For decades, health advocates have been fighting how tobacco companies market products that could appeal to kids.
As 21 states have legalized sales of recreational cannabis, a similar situation is unfolding for marijuana.
Health leaders across the country say packaging for things like cannabis candies may appeal to those under 21.
Typically, local lawmakers look to the federal government for guidance on things like this.
But that doesn’t exist because marijuana is still illegal at the federal level.
Research on how kids react to marijuana marketing can also be tricky.
"I think one thing that's a challenge with the emerging cannabis industry is that it's rapidly evolving. So we're reacting to the products that are in the market and trying to do research on what types of products are most popular among both youth and adults,” said Katherine Keyes, a professor of epidemiology at Columbia University.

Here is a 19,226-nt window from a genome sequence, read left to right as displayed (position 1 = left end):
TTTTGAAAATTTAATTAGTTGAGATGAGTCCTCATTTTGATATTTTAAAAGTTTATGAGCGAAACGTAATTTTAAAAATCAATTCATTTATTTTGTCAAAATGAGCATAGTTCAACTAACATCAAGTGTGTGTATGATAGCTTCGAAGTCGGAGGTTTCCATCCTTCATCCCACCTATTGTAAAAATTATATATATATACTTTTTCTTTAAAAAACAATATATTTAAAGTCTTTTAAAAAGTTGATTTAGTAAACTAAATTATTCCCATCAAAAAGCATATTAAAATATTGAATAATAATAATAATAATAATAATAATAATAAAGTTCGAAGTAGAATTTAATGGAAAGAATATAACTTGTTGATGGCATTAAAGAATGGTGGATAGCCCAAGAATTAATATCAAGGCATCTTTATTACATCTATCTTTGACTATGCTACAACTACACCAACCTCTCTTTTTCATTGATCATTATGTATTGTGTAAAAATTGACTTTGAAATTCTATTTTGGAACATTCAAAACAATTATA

Rules that many states have in place for tobacco also don’t really translate.
"A flavor ban that you would see in tobacco isn't really something that is a policy option for us since the cannabis plant itself has flavor,” Keyes said.
That leaves states to come up with new laws, which can take time.
New York, for example, has a ban on cannabis marketing and advertising designed to appeal to kids. But there are no specifics to it yet.
For now, health experts say parents should pay attention to the cannabis products they buy and where they’re storing them.